Contrary to popular belief, healthy, functioning wetlands can actually reduce mosquito populations.
But Everybody Says . . .
Mosquito control programs commonly recommend that wet-lands be drained in order to control mosquitoes. This is because mosquitoes require standing water to breed, and if there is no standing water, there will be no mosquitoes. Quite true. However, mosquitoes have a very short life cycle (from 4 days to a month), and their eggs can remain dormant for more than a year, hatching when flooded with water. Therefore, even after a wetland has been drained, it may still hold enough water after a rain to breed mosquitoes. The drained area may actually produce more mosquitoes than it did when it was a wetland!
Healthy Wetlands Versus Wet Areas and Standing Water
A healthy wetland provides habitat for many unique animals including natural enemies of mosquitoes. These natural predators keep the mosquito population low. Mosquitoes become a problem, however, in areas that have standing water, yet do not support the beneficial animals that feed on mosquitoes. Most any kind of wet area or standing water makes a good breeding site for mosquitoes: old tires, cans, and other containers that collect rainfall; even hollow logs that hold water, and low spots in the ground where water pools. And because these types of places do not provide good homes for those beneficial insects and other kinds of wildlife that feed on mosquitoes, the mosquitoes quickly reproduce out of control.
The Balance of Nature
Mosquito populations are held in check in healthy wetlands. Certain birds, frogs, fish, and insects live in these wetlands and feed on mosquito larvae and/or adults.
The following insects are natural enemies of mosquitoes:
* Water Striders
* Predacious Diving Beetles
But these insects need proper habitat (healthy wetlands) to survive. You won’t find them in the typical areas where mosquitoes thrive – small spots of open, standing water and other wet areas where mosquitoes can become thick as fog.
Reduce Mosquito Populations Restore A Wetland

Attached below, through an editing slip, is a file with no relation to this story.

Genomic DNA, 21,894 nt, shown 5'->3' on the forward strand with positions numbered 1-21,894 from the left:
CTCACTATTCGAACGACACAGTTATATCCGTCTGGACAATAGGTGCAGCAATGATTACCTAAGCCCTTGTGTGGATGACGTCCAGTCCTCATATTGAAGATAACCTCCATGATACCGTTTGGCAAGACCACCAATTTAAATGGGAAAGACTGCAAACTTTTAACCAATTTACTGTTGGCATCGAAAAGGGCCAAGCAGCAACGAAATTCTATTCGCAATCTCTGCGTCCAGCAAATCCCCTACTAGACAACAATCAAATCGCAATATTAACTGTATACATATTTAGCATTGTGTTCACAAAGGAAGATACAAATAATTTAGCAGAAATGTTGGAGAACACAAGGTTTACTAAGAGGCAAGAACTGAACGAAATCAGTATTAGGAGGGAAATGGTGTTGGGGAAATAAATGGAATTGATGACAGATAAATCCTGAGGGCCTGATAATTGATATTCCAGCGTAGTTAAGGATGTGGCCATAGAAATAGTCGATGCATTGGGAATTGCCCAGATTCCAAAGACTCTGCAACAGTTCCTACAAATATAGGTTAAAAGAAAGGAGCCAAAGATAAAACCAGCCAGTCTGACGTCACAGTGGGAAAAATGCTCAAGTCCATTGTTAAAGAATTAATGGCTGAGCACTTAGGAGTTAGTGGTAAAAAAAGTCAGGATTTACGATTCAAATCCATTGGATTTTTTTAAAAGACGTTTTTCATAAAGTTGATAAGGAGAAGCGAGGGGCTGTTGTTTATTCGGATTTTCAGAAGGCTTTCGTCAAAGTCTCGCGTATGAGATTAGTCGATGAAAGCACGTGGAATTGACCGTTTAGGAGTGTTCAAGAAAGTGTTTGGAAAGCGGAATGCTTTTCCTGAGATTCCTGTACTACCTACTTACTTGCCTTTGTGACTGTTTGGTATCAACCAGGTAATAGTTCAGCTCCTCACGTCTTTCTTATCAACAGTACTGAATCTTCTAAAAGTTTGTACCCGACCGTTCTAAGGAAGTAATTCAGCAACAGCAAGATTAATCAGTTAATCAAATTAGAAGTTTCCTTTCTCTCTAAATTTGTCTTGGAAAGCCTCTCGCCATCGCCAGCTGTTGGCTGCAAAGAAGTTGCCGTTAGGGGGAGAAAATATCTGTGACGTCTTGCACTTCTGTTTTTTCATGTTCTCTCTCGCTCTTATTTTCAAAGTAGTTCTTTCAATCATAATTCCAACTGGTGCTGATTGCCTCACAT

Wetland restoration decreases mosquito populations in two ways: by providing proper habitat for the natural enemies of mosquitoes, and by preventing or reducing flooding (in areas that aren’t normally wet and thus support mosquitoes but not their predators). When the Essex County Mosquito Control Project restored a 1,500-acre wetland in Massachusetts, the mosquito population dropped by 90 percent. The experts there know that wetland restoration is synonymous with genuine mosquito control (Audubon Magazine, November-December 1996). And in Indiana, the most serious mosquito problems tend to occur in flood-waters and woodland pools. So by restoring healthy wetlands, we really can do ourselves and all Hoosiers a big favor!
Make a Lasting Improvement
If you own or manage drained wetlands, you can expect “blooms” of mosquitoes after every rain. If you’re tired of donating blood, consider restoring or creating a healthy wetlands. Within days, natural predators of mosquitoes will begin to return. Not only will you be reducing the mosquito population, you’ll also be creating excellent wildlife habitat, reducing the likelihood of flooding on adjacent ground, improving water quality, and possibly other benefits as well!
If you’ve determined that you really need a “quick fix” for your mosquito problem, at least try to use the more environmentally friendly methods.
Here are two:
* Bacillus thuringiensis israelensis (Bti) is a bacterium that can be used in almost any aquatic habitat with no restrictions. It is fast acting and quickly biodegrades. The timing of its application is critical to its effectiveness.
* S-methoprene is a synthetic mimic of an insect hormone. It is safe for workers and degrades into simpler compounds.
Remember that these methods are not permanent or long lasting, but must be repeated for effective control.
It pays to control mosquitoes in an environmentally friendly way. New Jersey has been controlling mosquitoes “the natural way” by using a technique called Open Marsh Water Management (OMWM). This technique controls mosquito larvae by eliminating breeding depressions (low areas where water pools) and by increasing natural enemies of mosquitoes. Insecticides are not used. The Cape May County Mosquito Extermination Commission reported spending approximately$16,000 to implement the OMWM method on a marsh in 1969. This was a one-time expense because 25 years later, the marsh still had not needed maintenance, cleaning, or pesticides. The Commission estimated that the cost to use traditional insecticide methods (repeatedly treating the area with chemicals) over the same period would have been $685,000. OMWM resulted in a savings of $669,000 – over 97 percent! (www.umaa.org/ecomosco.htm).
In a separate economic study, The Commission compared a range of costs for OMWM with the cost of traditional larvicide methods for the estimated 20-year life of the OMWM method. The cost ranges for OMWM method. The cost ranges for OMWM were $5 to $63 per acre. The cost of using larvicide was $286 per acre. OMWM resulted in a savings of from $222 to $280 per acre or 78 to 98 percent! (The Economics of Marsh Water Management – A New Jersey View, Proceedings of the 63rd Annual Meeting, NJ Mosquito Extermination Association.)
The Little River Wetland Project currently has 2 restoration projects underway. Photo above is of the Eagle Marsh project located between Fox Island Park and Engle Road. For more information contact Paul McAfee at 478-2515 or email@example.com.
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